The fact that "Eel" O'Brien, Plastic Man's alter-ego who is a former criminal, somewhat reunites the team, is one of the best stories on him in the series.

Fav panel: pg 137, where Kyle Raynor obsessivly covers his walls with JLA cartoons.
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Most Helpful Customer Reviews on Amazon.com (beta)
Amazon.com: 4.6 out of 5 stars  11 reviews
15 of 16 people found the following review helpful
5.0 out of 5 stars The big seven are Back together again 23 Sep 2003
By Rayhan S - Published on Amazon.com
Format:Paperback|Verified Purchase
This collection follows directly after the Tower of Babel storyline. This follows as the JLA comes to terms with Batman's betrayal and consequent expulsion from the group. The first story involves the Queen of Fables, who have escaped from a book of fairy tales and is suffering from the Snow White's Stepmother Complex and is intent on bringing down Wonder Woman (in her eyes, Snow White). The JLA battle all types of fairy tales monsters and modern horror-flick creatures (Jason and even the Terminator). There's even a scene where the Martian Manhunter is being shoved into a burning oven by a witch a la Hensel and Gretel. Anyways, the JLA overcomes the odds but they are at a major crisis, where those that voted for Batman don't seem to see eye-to-eye w/ those who voted against him. Superman sees this problem and has a conversation w/ Batman where it shows how his betryal has left the JLA vulnerable and uneasy due to the distrust growing between them. To remedy this problem, Batman calls them to the Bat-cave but there's one problem, every single super-hero and their alter-egos have literally split (except for Aquaman and Wonder Woman). The split takes it toll on the JLA, as Mark Waid shows how one cannot co-exist w/out the other. Superman looks more like the Kryptonian ruler he had been forseen to be by his father and Clark Kent is afraid of his own shadow. Batman seems to be simply a machine w/ no personality and Bruce Wayne is a psychotic fop. Anyhow, at the end Plastic Man (actually his alter ego) comes to the rescue and sorts out this entire metaphysical mess. The JLA returns to all its glory with Batman welcomed back into the fold. I really enjoyed this story, it was epic in the sense that it involved the near end of the World but to me it seemed to hinge more on the personal side of the JLA. This contrasts greatly from Grant Morrison's epic tales which involved a cartload of chracters. Mark Waid has hit a homerun wih this story and I would recommend it to all comic book fans.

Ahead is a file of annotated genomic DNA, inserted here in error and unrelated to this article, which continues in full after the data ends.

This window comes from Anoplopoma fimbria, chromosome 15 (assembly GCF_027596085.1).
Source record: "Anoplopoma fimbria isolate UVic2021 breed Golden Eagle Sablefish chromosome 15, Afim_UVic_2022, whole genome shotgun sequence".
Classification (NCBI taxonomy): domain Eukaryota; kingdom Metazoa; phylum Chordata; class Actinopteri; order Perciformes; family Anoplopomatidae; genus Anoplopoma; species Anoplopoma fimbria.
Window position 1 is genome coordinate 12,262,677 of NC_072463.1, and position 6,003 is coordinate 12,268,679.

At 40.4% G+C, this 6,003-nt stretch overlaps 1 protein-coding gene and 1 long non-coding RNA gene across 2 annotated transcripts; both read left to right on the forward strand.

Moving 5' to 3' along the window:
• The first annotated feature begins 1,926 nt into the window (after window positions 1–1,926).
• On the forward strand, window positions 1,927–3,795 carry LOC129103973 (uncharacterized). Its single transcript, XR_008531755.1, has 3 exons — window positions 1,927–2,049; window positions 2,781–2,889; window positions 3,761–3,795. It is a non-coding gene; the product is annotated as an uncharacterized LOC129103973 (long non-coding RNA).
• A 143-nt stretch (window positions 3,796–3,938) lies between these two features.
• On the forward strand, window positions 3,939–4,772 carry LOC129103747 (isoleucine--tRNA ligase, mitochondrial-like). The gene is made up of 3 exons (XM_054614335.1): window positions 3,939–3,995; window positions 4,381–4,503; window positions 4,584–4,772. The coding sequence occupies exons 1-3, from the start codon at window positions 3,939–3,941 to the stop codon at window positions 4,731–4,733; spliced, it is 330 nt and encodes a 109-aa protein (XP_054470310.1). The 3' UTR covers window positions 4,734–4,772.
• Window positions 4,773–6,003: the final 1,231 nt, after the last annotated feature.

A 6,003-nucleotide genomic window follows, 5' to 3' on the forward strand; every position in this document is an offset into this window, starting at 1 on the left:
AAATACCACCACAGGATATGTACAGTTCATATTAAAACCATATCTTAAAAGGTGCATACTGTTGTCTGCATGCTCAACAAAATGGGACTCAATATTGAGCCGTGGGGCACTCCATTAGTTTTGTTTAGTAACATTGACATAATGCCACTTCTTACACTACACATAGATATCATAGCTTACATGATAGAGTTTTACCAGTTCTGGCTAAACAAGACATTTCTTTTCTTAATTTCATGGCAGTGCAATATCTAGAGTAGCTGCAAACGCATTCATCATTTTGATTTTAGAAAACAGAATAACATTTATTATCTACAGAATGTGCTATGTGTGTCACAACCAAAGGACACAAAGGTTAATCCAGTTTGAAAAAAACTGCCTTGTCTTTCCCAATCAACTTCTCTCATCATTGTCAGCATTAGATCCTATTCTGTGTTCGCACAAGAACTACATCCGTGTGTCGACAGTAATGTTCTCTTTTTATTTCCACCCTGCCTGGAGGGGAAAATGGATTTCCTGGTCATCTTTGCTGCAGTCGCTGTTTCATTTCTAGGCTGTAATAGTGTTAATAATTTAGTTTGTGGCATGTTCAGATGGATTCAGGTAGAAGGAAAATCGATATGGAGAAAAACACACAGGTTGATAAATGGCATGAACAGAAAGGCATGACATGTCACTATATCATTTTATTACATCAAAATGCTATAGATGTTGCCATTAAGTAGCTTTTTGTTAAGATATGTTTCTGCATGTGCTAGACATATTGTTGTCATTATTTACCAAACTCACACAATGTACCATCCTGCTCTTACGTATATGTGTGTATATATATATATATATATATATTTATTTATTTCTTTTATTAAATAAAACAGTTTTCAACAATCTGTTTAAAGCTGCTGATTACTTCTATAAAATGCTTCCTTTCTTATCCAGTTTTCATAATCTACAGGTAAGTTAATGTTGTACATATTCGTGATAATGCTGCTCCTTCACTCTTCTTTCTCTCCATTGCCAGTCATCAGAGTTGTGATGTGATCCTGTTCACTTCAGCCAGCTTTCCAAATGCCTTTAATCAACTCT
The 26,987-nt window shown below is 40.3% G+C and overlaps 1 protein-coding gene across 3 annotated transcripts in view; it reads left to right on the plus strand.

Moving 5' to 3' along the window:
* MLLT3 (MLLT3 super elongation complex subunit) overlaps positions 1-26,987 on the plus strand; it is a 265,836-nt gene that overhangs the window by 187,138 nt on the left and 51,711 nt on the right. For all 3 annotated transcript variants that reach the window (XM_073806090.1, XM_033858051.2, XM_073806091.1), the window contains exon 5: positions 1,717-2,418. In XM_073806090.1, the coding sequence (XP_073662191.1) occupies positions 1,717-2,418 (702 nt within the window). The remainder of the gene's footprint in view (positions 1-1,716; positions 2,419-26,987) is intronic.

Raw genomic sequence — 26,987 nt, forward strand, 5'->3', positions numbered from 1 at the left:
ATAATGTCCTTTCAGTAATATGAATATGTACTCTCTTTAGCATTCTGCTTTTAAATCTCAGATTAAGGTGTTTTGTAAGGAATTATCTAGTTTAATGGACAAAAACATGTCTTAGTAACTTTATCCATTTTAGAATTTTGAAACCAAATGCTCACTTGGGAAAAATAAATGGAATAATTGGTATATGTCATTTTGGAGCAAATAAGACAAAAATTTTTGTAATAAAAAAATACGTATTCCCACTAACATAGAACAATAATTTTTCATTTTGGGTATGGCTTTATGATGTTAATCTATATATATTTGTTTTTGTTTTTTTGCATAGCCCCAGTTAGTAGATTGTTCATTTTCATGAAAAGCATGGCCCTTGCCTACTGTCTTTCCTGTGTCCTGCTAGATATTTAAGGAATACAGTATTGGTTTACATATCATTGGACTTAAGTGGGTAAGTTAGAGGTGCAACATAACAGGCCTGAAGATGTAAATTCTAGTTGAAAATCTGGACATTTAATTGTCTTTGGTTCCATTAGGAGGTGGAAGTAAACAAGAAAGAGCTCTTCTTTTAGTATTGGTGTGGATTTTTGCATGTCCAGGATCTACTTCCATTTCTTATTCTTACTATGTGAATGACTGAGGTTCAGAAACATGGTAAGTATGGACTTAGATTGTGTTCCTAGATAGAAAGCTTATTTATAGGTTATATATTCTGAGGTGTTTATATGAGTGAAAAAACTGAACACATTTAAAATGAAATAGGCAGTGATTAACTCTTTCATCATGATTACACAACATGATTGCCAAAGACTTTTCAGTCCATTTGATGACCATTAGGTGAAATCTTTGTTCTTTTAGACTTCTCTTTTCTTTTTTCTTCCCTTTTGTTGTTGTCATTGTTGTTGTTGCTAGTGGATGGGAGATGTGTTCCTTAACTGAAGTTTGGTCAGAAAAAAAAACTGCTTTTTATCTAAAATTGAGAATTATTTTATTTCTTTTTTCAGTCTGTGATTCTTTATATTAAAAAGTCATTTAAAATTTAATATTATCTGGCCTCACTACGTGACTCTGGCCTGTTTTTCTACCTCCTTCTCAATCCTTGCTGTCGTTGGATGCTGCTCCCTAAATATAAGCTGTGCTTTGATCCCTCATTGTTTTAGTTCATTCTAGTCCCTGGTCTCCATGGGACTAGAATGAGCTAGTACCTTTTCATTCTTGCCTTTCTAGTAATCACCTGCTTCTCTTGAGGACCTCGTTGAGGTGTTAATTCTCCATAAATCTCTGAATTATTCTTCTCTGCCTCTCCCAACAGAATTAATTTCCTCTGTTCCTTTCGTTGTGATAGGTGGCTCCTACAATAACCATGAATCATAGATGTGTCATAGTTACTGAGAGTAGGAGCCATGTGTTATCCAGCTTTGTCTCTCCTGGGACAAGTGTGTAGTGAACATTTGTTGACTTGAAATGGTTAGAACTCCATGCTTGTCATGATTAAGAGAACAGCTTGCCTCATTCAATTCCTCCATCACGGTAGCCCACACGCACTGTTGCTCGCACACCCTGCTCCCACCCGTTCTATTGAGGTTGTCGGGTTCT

7 of 7 people found the following review helpful
4.0 out of 5 stars Great Character Study, If a Little Confoozin' 7 Jan 2003
By D. Brown - Published on Amazon.com
Format:Paperback
Half of this book follows the aftermath of Tower of Babel
(wherein Batman 'betrays' the rest of the League) and the other half deals with one component of that 'betrayal'; the necessity of harboring a 'secret identity'.
After expelling Batman via a 4-3 vote, the JLA finds itself split like Repubs and Democrats; mistrust and petty sniping abound. Finally Supes and Bats have a heart-to-heart that is one of the best stories featuring these two together that has ever been done. If Frank Miller's "Return of the Dark Knight" was about the abject difference between these two, JLA #50 points out the similarities. From there we go to another storyline, where the membership is split up again, although in a totally different way. I won't give away details, suffice it to say it's an Alan Moore-esque study into the inner stress having a "secret identity" can create. It's gets a little complicated and overwrought, but hell, the entire JLA series from ish #1 to The Obsidian Age has been complicated and overwrought, so what the hey. A necessary companion piece to Tower of Babel.
8 of 9 people found the following review helpful
4.0 out of 5 stars Fairy Tales and Wish Fulfillment 9 Feb 2002
By Ricky Hunter - Published on Amazon.com
Format:Paperback